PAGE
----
Is This Love? Conclusion

Dear Readers,

As I’ve taken you on this short journey of domestic violence, I trust it might have caused you to reflect on situations you have been aware of but dismissed as DV. Focus Ministries says, “behind closed doors is a cancer that has permeated our Christian community and is destroying our families. There is no typical batterer…but the word of God calls them fools. Not every fool is an abuser, but every abuser is a fool.”

Brenda Branson and Paula Silva, “Violence Among Us”, states, power and control are the fundamental elements that drive abusive behavior. When joined with entitlement, they become powerful forces in an abuser’s mind, giving him the right to speak or act in any way necessary to gain and maintain control over his wife and children.” There is also an excellent resource on white collar abusers, Not To People Like Us, Hidden Abuse In Upscale Marriages.

As with my own saga of child abuse and DV there were hundreds of emotionally and physically painful situations which were not shared in these few short blogs. There were countless incidents which bore deep scars into my heart; the nights of sleeping in my car in parking lots to avoid the physical abuse, knowing that my husband mandated I work and bring home a paycheck, but then went to the bank to remove my name from any/all assets so they would be in his name only, telling our daughter he didn’t care if I starved to death. The list is lengthy and the assaults equal, but I did survive each of these situations and countless more with God’s love and strength.

Abuse becomes the “norm” for the victim and a way of life. They never know what will upset their abuser. During a recent interview to become a volunteer for an organization that helps abused victims, I shared that even though educated, I was an idiot when I believed my life would change with love and devotion. The interviewer reminded me that many victims of DV believe that.

Yes, I overcame the beatings and physical bruises from my childhood. Over the years, even the unkind words my parents spoke against me faded with time. I also returned to college to complete the education Charles requested I abandon. However, as I’ve said to dozens of counselors, I never understood the abuse from my husband for he is the one that asked me to be his wife; not reversed.  I loved him, or I would never have chosen to marry him. Even when he withheld what I so greatly yearned; his emotional and physical love, I continued to believe; to have the faith and trust that God would heal us.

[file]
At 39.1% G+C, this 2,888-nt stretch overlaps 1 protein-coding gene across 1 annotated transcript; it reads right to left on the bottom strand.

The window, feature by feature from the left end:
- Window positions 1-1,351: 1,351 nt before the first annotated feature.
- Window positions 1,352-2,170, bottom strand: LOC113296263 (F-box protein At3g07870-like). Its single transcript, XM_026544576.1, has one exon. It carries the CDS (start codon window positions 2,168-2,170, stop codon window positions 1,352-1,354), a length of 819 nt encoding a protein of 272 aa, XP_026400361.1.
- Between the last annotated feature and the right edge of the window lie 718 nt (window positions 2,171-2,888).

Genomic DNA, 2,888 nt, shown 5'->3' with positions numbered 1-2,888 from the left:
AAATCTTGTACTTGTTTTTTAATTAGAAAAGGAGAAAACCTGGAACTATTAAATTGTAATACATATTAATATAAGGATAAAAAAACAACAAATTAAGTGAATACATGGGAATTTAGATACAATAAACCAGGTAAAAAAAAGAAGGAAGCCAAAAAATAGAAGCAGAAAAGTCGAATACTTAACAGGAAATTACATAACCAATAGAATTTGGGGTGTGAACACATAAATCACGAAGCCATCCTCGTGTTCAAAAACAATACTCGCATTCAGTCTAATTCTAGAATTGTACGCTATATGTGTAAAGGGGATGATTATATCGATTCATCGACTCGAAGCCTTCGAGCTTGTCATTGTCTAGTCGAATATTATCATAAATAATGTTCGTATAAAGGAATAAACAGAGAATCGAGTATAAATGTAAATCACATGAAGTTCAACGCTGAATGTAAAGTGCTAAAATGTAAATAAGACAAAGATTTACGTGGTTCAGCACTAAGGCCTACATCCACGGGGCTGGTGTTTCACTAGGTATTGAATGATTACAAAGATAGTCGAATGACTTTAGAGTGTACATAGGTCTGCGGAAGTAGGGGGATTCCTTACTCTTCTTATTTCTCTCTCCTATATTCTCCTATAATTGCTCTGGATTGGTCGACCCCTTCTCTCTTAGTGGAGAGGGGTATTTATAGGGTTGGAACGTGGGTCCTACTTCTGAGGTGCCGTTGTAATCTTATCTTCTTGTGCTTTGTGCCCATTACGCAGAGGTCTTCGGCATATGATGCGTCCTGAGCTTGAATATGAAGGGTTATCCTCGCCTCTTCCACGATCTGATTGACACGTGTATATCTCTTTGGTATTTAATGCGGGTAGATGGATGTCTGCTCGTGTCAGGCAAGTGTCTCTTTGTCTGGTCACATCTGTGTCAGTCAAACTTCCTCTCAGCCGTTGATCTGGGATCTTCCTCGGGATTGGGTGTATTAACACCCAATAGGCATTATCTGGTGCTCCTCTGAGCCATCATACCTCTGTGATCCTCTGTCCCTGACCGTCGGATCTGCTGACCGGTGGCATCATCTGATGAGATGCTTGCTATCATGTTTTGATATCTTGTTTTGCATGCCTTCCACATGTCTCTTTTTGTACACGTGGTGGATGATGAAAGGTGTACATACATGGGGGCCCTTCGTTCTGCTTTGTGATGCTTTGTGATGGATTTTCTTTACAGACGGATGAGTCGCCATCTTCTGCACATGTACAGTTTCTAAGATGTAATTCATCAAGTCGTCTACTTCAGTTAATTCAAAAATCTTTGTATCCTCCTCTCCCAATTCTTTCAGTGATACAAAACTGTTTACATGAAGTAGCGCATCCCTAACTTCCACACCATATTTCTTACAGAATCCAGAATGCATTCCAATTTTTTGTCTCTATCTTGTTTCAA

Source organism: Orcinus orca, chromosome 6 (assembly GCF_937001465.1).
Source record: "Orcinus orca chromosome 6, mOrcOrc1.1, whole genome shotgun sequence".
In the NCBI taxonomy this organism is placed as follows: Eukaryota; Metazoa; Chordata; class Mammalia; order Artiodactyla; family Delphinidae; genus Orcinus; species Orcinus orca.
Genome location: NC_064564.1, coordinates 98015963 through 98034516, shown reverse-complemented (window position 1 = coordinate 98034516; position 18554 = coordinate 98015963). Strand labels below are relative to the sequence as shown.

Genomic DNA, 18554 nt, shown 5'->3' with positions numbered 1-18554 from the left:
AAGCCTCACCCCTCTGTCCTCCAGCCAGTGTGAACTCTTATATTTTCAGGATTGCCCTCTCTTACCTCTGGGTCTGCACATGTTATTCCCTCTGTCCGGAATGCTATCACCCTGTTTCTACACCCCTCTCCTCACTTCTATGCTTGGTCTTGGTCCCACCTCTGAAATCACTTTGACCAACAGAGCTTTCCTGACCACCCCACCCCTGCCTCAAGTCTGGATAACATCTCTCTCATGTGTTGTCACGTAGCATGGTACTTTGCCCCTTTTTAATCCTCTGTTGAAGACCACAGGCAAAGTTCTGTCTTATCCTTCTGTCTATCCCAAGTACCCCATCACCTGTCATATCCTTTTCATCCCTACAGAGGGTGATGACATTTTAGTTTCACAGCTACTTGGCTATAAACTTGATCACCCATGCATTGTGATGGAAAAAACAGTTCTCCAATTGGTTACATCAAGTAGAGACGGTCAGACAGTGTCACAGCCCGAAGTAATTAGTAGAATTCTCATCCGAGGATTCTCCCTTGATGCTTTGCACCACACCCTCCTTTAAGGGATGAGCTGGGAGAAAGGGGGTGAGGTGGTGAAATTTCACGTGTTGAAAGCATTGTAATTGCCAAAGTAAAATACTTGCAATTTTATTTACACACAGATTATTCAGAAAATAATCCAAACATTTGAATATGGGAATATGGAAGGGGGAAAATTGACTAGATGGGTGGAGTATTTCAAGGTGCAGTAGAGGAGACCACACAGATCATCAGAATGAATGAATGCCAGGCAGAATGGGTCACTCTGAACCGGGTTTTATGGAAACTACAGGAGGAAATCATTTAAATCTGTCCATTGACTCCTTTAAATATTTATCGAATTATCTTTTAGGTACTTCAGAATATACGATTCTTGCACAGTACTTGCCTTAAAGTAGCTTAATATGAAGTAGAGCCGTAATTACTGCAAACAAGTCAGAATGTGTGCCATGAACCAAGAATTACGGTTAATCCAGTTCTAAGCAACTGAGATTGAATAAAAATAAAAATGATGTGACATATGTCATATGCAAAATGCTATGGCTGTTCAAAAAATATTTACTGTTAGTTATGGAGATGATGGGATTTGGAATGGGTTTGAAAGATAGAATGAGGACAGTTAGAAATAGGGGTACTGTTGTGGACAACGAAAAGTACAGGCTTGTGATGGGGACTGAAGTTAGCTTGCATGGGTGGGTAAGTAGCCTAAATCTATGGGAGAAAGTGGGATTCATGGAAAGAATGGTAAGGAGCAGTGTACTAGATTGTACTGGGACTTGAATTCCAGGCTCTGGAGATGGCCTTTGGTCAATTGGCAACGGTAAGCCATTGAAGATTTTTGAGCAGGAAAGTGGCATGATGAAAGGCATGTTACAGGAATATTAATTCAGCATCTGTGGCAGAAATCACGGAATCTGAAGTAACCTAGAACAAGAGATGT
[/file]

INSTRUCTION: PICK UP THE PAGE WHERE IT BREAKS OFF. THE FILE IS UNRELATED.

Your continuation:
The greatest sorrow during the 44-year marriage was when I learned Charles withheld years of love and devotion to me, but readily and quickly gave it to another when he began an affair before our divorce.  That is a sorrow which will remain. However, as I also noted during my volunteer interview, God didn’t allow such abuse and destruction of a marriage, family and home, if not for His glory. As I shared when I began this series of blogs on DV, I have been a survivor. God gave me the strength to not only endure, but to be a testimony to others whom may be walking the same path. Please remember, those sustaining such trials, seek only someone to hear them, to believe them and to understand them. Proverbs 29:11, NKJ, “a fool vents all his feelings, but a wise man holds them back.”

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